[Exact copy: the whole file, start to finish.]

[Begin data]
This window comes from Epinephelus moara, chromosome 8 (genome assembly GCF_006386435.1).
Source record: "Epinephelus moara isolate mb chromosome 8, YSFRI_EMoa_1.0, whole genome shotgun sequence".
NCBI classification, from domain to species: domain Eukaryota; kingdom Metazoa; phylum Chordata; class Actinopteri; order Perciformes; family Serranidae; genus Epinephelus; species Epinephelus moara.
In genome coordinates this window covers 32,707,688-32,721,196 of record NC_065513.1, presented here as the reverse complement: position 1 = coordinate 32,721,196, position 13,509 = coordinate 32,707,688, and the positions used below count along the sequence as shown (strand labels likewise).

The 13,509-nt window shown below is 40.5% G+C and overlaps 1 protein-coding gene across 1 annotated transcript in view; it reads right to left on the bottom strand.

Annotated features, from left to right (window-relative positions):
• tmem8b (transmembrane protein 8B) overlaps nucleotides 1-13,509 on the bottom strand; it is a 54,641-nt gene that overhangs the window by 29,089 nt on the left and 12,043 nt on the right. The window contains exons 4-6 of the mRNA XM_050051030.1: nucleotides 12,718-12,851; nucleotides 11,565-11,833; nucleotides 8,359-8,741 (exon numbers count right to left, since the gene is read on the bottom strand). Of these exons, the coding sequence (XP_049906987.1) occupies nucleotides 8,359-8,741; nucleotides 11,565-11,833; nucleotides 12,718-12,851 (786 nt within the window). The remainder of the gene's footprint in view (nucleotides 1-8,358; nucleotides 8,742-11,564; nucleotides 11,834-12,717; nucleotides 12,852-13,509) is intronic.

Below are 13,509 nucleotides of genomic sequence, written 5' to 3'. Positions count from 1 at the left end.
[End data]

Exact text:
This window comes from Epinephelus moara, chromosome 8 (genome assembly GCF_006386435.1).
Source record: "Epinephelus moara isolate mb chromosome 8, YSFRI_EMoa_1.0, whole genome shotgun sequence".
NCBI classification, from domain to species: domain Eukaryota; kingdom Metazoa; phylum Chordata; class Actinopteri; order Perciformes; family Serranidae; genus Epinephelus; species Epinephelus moara.
In genome coordinates this window covers 32,707,688-32,721,196 of record NC_065513.1, presented here as the reverse complement: position 1 = coordinate 32,721,196, position 13,509 = coordinate 32,707,688, and the positions used below count along the sequence as shown (strand labels likewise).

The 13,509-nt window shown below is 40.5% G+C and overlaps 1 protein-coding gene across 1 annotated transcript in view; it reads right to left on the bottom strand.

Annotated features, from left to right (window-relative positions):
• tmem8b (transmembrane protein 8B) overlaps nucleotides 1-13,509 on the bottom strand; it is a 54,641-nt gene that overhangs the window by 29,089 nt on the left and 12,043 nt on the right. The window contains exons 4-6 of the mRNA XM_050051030.1: nucleotides 12,718-12,851; nucleotides 11,565-11,833; nucleotides 8,359-8,741 (exon numbers count right to left, since the gene is read on the bottom strand). Of these exons, the coding sequence (XP_049906987.1) occupies nucleotides 8,359-8,741; nucleotides 11,565-11,833; nucleotides 12,718-12,851 (786 nt within the window). The remainder of the gene's footprint in view (nucleotides 1-8,358; nucleotides 8,742-11,564; nucleotides 11,834-12,717; nucleotides 12,852-13,509) is intronic.

Below are 13,509 nucleotides of genomic sequence, written 5' to 3'. Positions count from 1 at the left end.